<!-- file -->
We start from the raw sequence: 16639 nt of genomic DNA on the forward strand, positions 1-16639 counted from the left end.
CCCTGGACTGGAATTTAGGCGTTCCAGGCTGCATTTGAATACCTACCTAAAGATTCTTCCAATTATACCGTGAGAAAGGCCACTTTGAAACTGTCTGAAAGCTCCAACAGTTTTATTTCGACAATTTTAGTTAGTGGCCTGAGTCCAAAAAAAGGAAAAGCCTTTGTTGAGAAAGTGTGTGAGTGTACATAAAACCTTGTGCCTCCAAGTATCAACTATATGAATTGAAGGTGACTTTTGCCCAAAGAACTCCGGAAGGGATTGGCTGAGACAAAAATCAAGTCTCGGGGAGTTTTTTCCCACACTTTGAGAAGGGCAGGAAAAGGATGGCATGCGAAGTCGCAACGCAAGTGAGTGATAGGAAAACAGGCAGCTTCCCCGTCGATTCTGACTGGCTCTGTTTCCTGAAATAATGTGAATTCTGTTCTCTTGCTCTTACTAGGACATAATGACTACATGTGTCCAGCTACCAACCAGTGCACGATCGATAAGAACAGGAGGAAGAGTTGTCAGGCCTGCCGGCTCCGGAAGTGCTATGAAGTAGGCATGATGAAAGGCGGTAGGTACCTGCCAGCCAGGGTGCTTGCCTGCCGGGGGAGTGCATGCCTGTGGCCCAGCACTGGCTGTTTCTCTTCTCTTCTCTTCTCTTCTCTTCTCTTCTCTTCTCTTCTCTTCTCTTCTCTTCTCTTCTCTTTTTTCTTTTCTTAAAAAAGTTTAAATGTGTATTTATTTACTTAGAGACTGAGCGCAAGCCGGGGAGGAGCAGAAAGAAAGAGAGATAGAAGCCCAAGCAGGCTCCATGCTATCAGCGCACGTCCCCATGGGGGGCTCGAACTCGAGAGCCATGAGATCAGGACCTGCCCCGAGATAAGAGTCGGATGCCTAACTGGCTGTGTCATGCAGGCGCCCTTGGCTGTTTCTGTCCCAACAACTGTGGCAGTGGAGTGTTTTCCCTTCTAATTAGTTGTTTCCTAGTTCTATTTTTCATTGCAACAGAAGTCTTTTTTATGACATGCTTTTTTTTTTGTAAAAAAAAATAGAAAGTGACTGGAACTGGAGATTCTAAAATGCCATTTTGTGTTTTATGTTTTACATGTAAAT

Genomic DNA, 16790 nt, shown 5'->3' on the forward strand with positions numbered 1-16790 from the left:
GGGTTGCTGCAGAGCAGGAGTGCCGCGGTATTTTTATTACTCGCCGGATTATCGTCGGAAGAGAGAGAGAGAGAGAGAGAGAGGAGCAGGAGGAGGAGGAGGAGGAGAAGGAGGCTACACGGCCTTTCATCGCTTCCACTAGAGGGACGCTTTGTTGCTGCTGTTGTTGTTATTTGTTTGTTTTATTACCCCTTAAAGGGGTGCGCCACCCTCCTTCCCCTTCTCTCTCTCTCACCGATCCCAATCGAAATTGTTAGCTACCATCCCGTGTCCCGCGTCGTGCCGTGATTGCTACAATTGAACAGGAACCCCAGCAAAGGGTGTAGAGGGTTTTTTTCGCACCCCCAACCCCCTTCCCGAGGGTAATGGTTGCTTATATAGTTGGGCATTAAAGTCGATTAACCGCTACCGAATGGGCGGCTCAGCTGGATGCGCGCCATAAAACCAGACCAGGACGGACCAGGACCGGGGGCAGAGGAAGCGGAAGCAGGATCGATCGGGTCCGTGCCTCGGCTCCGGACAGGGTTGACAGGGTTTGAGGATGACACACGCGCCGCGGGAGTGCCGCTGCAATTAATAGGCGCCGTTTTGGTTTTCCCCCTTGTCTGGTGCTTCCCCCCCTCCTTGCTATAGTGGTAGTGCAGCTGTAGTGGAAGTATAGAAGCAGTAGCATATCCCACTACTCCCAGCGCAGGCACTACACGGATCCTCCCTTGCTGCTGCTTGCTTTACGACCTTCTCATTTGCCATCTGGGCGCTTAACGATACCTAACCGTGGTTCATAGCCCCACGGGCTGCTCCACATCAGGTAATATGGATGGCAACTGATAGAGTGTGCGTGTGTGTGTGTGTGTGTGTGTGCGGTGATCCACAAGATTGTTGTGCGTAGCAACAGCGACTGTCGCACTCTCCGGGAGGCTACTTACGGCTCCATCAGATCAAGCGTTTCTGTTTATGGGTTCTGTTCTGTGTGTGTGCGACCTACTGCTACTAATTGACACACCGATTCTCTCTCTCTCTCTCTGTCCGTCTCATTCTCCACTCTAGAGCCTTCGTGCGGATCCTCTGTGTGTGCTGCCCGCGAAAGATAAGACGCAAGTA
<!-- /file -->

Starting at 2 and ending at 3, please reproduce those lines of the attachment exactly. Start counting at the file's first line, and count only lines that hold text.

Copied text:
CCCTGGACTGGAATTTAGGCGTTCCAGGCTGCATTTGAATACCTACCTAAAGATTCTTCCAATTATACCGTGAGAAAGGCCACTTTGAAACTGTCTGAAAGCTCCAACAGTTTTATTTCGACAATTTTAGTTAGTGGCCTGAGTCCAAAAAAAGGAAAAGCCTTTGTTGAGAAAGTGTGTGAGTGTACATAAAACCTTGTGCCTCCAAGTATCAACTATATGAATTGAAGGTGACTTTTGCCCAAAGAACTCCGGAAGGGATTGGCTGAGACAAAAATCAAGTCTCGGGGAGTTTTTTCCCACACTTTGAGAAGGGCAGGAAAAGGATGGCATGCGAAGTCGCAACGCAAGTGAGTGATAGGAAAACAGGCAGCTTCCCCGTCGATTCTGACTGGCTCTGTTTCCTGAAATAATGTGAATTCTGTTCTCTTGCTCTTACTAGGACATAATGACTACATGTGTCCAGCTACCAACCAGTGCACGATCGATAAGAACAGGAGGAAGAGTTGTCAGGCCTGCCGGCTCCGGAAGTGCTATGAAGTAGGCATGATGAAAGGCGGTAGGTACCTGCCAGCCAGGGTGCTTGCCTGCCGGGGGAGTGCATGCCTGTGGCCCAGCACTGGCTGTTTCTCTTCTCTTCTCTTCTCTTCTCTTCTCTTCTCTTCTCTTCTCTTCTCTTCTCTTCTCTTCTCTTTTTTCTTTTCTTAAAAAAGTTTAAATGTGTATTTATTTACTTAGAGACTGAGCGCAAGCCGGGGAGGAGCAGAAAGAAAGAGAGATAGAAGCCCAAGCAGGCTCCATGCTATCAGCGCACGTCCCCATGGGGGGCTCGAACTCGAGAGCCATGAGATCAGGACCTGCCCCGAGATAAGAGTCGGATGCCTAACTGGCTGTGTCATGCAGGCGCCCTTGGCTGTTTCTGTCCCAACAACTGTGGCAGTGGAGTGTTTTCCCTTCTAATTAGTTGTTTCCTAGTTCTATTTTTCATTGCAACAGAAGTCTTTTTTATGACATGCTTTTTTTTTTGTAAAAAAAAATAGAAAGTGACTGGAACTGGAGATTCTAAAATGCCATTTTGTGTTTTATGTTTTACATGTAAAT

Genomic DNA, 16790 nt, shown 5'->3' on the forward strand with positions numbered 1-16790 from the left: